Every wargame design must balance simulation and playability. Achieving this balance is often quite hard, and most games end up tipping towards one or the other end of the range. Balancing Domains at Wars was even harder than other wargames I’ve designed, because I was actually attempting to simulate two things – an ancient or medieval battle, and a battle fought by characters from an ACKS game.
While designing Domains at War, I frequently tested my game mechanics against available real-world examples. Nowhere was this more challenging than in the area of siege warfare, which is akin to the PhD level of ancient warfare. Below are a few of the historical reference points I relied on in assessing whether the construction and siege mechanics had a reasonable level of versimilitude.
The mechanics of siege warfare, both at the battle and campaign level, presented the most challenging part of the design of Domains at War. Pitched battles are glorious in their simplicity; sieges revel in complexity. Artillery, arson, assault, location, mining, supplies, treachery – all play their part.
Welcome, everyone! The Domains at War kickstarter has just launched, and after just 48 hours we’re already close to meeting our initial goals. It’s an exciting time for me as a designer, as the rules pass from a small closed circle of testers into the hands of the larger gaming community.
Why are magic items so expensive to make in ACKS, and why is it so hard to sell them? That's the topic of today's blog post.
When veterans of other fantasy games, particularly D&D 4th Edition and Pathfinder, begin to play Adventurer Conqueror King System, almost all of them express shock at how expensive and time consuming it is to create magic items. A simple potion of healing, for instance, requires 500gp and 1 week to create. The exact same item in D&D 3.5 requires 50gp and 1 day. Magical research in ACKS is 10x as expensive!
We've gotten glowing reviews on the cover for the Player's Companion. The piece, called "Inheritance," was created by Michael C. Hayes. While you've doubtless seen his work on books, games, and Magic cards, today we thought we'd introduce you to the artist himself.
AUTARCH: Many RPG players are influenced to buy a book based on the cover artwork, but cover artists don't get as much recognition for their work as the designers do. Could you please tell us about yourself?
The Autarch designers are going to be at GaryCon with print editions of ACKS and with playtest versions of the Player's Companion. We've got four different ACKS scenarios running - a linked series of adventures running Thursday to Saturday, plus a late-night Saturday session of swampy mayhem.
Thursday 6pm: Adventurers in the Borderlands (Tavis Allison)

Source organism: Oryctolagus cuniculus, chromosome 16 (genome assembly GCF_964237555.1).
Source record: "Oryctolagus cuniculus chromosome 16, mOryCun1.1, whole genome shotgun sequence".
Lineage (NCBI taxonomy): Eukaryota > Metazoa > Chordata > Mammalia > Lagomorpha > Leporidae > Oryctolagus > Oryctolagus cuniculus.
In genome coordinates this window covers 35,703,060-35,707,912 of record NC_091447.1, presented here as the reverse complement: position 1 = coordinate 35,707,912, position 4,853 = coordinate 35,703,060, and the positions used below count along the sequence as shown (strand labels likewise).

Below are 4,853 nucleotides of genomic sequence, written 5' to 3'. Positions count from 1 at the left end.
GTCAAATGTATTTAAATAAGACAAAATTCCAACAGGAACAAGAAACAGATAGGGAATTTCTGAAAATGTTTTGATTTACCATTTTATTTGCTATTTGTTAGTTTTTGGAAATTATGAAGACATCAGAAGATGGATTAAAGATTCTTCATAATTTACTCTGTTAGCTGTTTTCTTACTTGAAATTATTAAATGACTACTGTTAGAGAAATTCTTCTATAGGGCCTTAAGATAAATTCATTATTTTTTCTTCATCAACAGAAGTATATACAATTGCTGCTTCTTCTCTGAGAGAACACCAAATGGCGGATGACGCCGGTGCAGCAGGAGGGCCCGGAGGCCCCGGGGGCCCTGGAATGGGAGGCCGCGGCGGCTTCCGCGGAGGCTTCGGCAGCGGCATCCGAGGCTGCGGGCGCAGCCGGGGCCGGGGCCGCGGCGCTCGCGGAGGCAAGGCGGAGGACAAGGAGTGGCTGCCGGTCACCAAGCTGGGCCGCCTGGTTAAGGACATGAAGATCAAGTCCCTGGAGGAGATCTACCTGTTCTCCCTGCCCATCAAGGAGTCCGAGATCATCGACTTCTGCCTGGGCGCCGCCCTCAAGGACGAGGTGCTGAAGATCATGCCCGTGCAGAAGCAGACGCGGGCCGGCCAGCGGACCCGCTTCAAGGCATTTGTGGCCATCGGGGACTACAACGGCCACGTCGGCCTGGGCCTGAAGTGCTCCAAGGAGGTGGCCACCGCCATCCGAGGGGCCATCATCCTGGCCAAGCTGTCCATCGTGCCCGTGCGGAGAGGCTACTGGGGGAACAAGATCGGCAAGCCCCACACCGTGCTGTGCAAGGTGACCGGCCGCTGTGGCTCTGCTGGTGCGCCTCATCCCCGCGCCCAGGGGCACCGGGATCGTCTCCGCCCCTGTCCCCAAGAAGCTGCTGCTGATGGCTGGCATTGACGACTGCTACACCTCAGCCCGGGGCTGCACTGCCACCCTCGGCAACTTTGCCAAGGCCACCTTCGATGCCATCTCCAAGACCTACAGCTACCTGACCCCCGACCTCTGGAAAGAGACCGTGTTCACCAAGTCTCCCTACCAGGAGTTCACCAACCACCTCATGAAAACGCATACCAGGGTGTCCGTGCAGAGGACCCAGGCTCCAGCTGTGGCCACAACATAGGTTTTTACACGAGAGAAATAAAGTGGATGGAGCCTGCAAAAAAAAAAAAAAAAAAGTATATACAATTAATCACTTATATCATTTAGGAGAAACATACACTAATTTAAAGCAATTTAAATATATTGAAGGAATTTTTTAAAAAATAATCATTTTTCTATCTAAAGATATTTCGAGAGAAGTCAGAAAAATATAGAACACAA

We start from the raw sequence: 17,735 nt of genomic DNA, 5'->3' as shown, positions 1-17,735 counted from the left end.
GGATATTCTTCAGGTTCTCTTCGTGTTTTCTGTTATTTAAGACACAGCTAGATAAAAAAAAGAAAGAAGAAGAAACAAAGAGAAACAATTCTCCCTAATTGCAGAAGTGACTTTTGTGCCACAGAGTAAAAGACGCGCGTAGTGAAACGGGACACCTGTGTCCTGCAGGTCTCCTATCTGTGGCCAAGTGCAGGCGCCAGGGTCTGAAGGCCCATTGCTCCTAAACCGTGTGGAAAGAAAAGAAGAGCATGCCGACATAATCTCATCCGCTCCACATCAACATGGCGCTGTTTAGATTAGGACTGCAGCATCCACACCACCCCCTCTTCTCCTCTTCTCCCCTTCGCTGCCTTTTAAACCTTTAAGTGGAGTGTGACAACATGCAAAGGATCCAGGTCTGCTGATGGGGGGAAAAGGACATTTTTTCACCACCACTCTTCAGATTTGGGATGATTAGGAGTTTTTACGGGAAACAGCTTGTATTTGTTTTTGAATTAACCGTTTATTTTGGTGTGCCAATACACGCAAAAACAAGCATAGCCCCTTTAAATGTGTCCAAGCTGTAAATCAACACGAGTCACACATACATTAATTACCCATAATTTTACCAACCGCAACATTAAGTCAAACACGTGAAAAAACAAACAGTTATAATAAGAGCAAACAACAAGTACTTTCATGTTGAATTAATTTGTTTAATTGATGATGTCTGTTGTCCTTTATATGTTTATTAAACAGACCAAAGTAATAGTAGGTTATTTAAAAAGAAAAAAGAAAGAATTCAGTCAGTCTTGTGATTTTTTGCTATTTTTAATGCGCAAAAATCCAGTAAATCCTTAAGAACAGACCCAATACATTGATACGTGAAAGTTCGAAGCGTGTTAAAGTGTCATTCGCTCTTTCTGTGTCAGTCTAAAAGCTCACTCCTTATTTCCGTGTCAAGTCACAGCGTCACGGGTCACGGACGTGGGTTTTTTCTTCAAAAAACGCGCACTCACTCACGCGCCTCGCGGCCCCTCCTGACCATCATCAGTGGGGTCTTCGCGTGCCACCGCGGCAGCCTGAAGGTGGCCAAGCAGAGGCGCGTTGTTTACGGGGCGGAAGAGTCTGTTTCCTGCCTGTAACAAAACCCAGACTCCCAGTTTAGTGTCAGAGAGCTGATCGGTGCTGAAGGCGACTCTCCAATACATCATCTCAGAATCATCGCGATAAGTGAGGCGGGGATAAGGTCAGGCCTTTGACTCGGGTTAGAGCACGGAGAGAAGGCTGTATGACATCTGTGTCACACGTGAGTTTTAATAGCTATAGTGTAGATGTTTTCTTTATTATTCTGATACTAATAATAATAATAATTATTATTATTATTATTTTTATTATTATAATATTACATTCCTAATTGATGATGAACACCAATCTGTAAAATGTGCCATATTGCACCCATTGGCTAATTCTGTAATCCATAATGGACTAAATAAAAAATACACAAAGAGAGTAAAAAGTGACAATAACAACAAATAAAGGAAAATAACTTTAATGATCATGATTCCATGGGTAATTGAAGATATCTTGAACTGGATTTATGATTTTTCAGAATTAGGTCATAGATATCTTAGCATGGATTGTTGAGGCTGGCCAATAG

Friday 6pm: Conquerors of the Borderlands (Greg Tito)
Saturday 2pm: King of the Borderlands (Alex Macris)
Saturday 8pm: Night of the Walking Wet (Tavis, Greg, and Alex)
We are excited to announce that the final draft of the Adventurer Conqueror King System went to the printers today. We are now merely weeks away from the game hitting stores. Thank you again to all the backers and supporters who have made this possible.
I once had the pleasure of lunch with John Zuur Platten, the business partner of Flint Dille, Gary Gygax's old friend and collaborator. Through Flint, John had had the chance to learn much about Gary Gygax and the origins of D&D. John explained to me that "to understand D&D, you have to understand that Gary thought like an insurance actuary. D&D is fantasy fiction through actuarial science."
“I've been running this game for months now using an open world sandbox game, similar to Ben Robbins' West Marches game, and it's downright amazing. Love the comprehensive rules for everything economic and the B/X framework with layered extras, like proficiencies and special maneuvers (disarm, wrestling, etc.). If you're at all into D&D, I would check this out.”
“The campaign chapter also contains a bunch of amusing rules for magical research – not only can you create your own spells, but you can also cross-breed monsters and turn yourself into a lich! Perhaps the best part, though, is the conceit that wizards can build dungeons somewhere (probably not directly under their tower), wait for monsters to settle inside, and then send adventurers inside to harvest their parts. It sounds tremendously inefficient both for the PC (hoping you get a sufficiently interesting creature!) and the player (dungeons get stocked by making wandering monster roll…after roll…after roll).”